The study, conducted by researchers from the University of Utah for US consumer group AAA, found that drivers exhibit a similar level of distraction when using hands-free voice-to-text technology to send text messages as when typing texts manually with their hands.
The researchers studied 150 drivers with an average age of 24 and an average of seven years of driving experience. The participants wore brain sensors while driving a modified vehicle and were asked to perform a series of tasks, including using a hand-held phone, using voice-to-text technology and completing a test designed by psychologists to measure brain function.
The study showed drivers using voice-to-text exhibited many signs of being distracted, with reaction times as slow as drivers using a hand-held device. Drivers also made fewer head checks to observe their surroundings when using voice-to-text than in normal driving conditions.
University of Utah psychology professor and lead author of the study, David Strayer, said the research showed that “hands-free is not risk-free”.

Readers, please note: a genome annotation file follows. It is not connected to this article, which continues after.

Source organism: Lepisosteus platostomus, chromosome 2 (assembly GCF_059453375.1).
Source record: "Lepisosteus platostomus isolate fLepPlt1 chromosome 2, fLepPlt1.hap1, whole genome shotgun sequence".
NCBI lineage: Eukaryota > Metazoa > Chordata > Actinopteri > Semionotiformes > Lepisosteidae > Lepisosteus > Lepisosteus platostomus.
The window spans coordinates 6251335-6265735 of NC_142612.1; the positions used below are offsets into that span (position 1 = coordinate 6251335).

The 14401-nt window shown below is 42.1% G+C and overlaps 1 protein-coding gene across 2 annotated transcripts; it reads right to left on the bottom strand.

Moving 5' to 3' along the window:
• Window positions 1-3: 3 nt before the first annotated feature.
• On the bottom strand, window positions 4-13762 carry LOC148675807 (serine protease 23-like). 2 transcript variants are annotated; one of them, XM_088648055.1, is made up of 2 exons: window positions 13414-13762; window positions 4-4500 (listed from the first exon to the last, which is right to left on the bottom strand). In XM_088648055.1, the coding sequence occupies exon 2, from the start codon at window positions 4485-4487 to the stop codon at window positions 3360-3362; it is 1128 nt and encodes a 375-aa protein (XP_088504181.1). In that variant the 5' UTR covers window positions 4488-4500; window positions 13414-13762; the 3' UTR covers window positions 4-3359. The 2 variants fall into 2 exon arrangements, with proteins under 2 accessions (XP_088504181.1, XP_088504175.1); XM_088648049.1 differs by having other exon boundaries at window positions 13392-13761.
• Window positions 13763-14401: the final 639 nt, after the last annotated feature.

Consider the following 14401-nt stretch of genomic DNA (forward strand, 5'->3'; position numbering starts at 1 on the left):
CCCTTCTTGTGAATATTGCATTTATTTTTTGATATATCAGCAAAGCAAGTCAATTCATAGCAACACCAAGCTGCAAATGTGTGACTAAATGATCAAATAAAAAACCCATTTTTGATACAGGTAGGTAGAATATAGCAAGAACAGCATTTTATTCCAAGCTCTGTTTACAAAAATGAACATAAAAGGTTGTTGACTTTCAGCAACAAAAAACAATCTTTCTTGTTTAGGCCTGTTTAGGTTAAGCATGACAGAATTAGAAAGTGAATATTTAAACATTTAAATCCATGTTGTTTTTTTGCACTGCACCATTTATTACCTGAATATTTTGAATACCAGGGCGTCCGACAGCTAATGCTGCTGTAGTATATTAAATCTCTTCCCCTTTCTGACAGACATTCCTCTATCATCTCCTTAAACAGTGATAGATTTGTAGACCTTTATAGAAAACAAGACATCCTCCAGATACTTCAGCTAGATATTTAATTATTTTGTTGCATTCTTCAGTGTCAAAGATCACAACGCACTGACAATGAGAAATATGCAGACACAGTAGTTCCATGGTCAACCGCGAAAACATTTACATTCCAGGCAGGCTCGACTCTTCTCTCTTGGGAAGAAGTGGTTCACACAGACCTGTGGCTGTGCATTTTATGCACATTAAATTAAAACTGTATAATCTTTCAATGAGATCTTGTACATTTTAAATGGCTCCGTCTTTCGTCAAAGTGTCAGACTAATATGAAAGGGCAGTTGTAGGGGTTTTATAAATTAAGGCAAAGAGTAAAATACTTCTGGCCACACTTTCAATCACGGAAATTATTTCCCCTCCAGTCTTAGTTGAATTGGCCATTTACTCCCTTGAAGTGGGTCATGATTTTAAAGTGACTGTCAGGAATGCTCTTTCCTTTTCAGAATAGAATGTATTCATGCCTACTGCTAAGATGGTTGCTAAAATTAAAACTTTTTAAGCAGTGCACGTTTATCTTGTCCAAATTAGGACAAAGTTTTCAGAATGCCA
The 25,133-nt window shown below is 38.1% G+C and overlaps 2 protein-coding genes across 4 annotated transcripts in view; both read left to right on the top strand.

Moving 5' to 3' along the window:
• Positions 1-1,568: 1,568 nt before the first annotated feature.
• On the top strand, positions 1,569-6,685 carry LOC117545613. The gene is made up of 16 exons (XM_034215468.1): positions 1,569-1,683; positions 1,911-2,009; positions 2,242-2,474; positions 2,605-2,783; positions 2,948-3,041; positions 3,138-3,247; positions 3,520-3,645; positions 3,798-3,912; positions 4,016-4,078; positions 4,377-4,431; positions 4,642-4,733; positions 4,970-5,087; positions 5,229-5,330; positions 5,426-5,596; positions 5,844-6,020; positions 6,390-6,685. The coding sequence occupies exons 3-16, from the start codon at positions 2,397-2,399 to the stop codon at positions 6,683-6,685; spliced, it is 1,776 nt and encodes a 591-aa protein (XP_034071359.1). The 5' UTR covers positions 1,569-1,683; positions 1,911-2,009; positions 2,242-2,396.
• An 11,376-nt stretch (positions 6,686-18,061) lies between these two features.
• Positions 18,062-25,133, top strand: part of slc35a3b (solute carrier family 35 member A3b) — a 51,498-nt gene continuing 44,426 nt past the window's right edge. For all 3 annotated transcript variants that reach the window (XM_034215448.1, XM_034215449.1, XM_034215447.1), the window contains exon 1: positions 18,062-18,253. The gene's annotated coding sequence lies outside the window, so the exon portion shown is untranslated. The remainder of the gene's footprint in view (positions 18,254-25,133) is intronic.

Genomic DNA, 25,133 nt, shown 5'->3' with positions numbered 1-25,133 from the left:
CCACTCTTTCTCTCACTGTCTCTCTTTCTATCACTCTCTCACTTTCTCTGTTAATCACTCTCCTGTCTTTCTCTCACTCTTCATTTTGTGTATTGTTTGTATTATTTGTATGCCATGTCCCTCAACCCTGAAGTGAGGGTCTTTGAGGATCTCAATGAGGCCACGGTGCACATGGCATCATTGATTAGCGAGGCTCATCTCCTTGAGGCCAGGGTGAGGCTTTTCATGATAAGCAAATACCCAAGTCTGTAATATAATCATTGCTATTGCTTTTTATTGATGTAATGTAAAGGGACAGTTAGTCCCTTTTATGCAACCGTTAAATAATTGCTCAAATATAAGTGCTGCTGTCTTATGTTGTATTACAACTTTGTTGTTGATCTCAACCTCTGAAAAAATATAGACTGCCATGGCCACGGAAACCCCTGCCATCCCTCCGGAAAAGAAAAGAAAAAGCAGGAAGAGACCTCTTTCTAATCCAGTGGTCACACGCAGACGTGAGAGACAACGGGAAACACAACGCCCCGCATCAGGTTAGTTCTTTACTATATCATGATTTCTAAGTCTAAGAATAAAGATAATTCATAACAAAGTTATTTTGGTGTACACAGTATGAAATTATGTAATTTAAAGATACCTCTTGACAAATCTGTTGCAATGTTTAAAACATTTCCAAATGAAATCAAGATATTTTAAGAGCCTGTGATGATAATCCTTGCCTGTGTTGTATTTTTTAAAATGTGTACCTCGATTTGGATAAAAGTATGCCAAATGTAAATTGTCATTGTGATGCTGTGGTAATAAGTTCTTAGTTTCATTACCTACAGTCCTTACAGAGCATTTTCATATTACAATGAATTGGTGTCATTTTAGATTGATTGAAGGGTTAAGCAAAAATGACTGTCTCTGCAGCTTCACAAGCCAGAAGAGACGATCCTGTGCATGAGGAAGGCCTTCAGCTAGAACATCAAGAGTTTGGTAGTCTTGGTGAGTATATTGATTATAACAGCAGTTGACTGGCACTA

"These new, speech-based technologies in the car can overload the driver's attention and impair their ability to drive safely," Strayer said.
"An unintended consequence of trying to make driving safer – by moving to speech-to-text in-vehicle systems – may actually overload the driver and make them less safe."
AAA president Robert Darbelnet said the future proliferation of similar in-vehicle technologies threatened a “public safety crisis”.
"It's time to consider limiting new and potentially dangerous mental distractions built into cars, particularly with the common public misperception that hands-free means risk-free."
Texting while driving is banned in the majority of US states, as well as in all Australian states and territories, though there are no laws against using voice-to-text systems.